We see no merit in the contention that the district court committed reversible error in denying the motion to dismiss. The statute of limitations would have run against the offenses if indictment was delayed four days longer. But this is not conclusive, United States v. Haggerty, 419 F.2d 1003 (7th Cir. 1969). See United States v. Ewell, 383 U.S. 116, 86 S.Ct. 773, 15 L.Ed.2d 627 (1965). It had not run when the indictment was filed, United States v. Panczko, 367 F.2d 737 (7th Cir. 1966), and while it is possible that a delay within the statute of limitations could be so unreasonable and prejudice so great that due process would be violated, United States v. Deloney, 389 F.2d 324 (7th Cir. 1968), this is not such a case.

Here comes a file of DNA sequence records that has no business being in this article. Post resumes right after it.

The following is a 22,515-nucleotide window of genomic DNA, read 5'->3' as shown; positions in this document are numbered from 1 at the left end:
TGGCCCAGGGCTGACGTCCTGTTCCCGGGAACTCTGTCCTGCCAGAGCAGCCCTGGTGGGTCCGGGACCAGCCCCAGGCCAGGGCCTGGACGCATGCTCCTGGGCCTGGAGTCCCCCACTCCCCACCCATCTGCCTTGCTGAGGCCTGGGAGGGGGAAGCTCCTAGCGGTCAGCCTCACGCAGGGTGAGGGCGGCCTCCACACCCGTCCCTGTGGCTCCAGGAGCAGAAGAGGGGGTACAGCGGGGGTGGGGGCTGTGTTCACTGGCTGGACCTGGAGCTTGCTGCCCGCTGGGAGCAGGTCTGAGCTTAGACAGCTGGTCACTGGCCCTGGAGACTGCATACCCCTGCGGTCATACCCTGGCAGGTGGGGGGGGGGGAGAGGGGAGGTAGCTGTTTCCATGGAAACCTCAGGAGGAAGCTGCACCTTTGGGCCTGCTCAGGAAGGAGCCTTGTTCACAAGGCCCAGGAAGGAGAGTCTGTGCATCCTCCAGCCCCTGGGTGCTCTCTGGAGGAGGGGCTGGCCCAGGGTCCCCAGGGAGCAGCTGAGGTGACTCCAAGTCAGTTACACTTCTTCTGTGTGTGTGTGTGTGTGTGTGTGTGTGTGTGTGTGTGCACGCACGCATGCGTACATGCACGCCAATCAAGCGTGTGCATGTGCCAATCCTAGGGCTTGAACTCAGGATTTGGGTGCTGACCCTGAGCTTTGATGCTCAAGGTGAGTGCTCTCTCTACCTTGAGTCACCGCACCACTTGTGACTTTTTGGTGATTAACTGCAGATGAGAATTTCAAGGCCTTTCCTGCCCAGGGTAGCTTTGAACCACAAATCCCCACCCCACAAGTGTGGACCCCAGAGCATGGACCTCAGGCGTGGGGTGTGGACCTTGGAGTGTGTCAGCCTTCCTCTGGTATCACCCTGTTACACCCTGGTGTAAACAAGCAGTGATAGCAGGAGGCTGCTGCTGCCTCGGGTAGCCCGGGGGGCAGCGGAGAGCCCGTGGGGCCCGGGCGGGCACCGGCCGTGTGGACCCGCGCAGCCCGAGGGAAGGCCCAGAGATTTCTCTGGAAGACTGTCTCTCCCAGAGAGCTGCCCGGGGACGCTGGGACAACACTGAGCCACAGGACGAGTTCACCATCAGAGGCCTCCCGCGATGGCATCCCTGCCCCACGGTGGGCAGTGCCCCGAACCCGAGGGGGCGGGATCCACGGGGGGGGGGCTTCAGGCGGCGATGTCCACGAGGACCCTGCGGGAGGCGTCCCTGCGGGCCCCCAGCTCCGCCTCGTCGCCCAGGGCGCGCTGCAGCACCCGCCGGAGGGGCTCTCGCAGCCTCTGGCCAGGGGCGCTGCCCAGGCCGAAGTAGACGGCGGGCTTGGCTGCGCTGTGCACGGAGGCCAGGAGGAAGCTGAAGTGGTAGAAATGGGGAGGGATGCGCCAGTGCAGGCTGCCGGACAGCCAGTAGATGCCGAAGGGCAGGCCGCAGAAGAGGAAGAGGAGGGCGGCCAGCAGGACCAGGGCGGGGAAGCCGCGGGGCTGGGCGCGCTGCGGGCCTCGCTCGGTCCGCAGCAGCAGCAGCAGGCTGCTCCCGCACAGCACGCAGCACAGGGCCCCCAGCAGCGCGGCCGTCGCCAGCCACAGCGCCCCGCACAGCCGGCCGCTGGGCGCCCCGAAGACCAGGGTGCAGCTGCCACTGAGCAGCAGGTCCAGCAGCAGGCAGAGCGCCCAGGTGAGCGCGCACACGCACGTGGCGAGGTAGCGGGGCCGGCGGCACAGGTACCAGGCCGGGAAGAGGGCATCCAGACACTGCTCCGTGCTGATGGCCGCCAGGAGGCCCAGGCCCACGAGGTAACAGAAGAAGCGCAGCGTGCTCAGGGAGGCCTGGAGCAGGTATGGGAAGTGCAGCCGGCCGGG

The affidavit of Potter indicates that both Katz and Zizzo would have incriminated Bornstein if they were alive and had testified. Their death prior to trial was in effect prejudicial to the prosecution and not the defense. And Grossgold's indirect benefit from Zizzo's and Katz's statements that they dealt with Bornstein was minimal in view of the ample testimony of Grossgold's main participation, through his work as attorney in preparation of the subrogation claims. Also, Hoffman's testimony would have been of no value to the defense since he died in January of 1963, a time prior to most of the activities alleged in the indictment. And we are unable to see how Grossgold's destruction of his records could prejudice him under the facts here.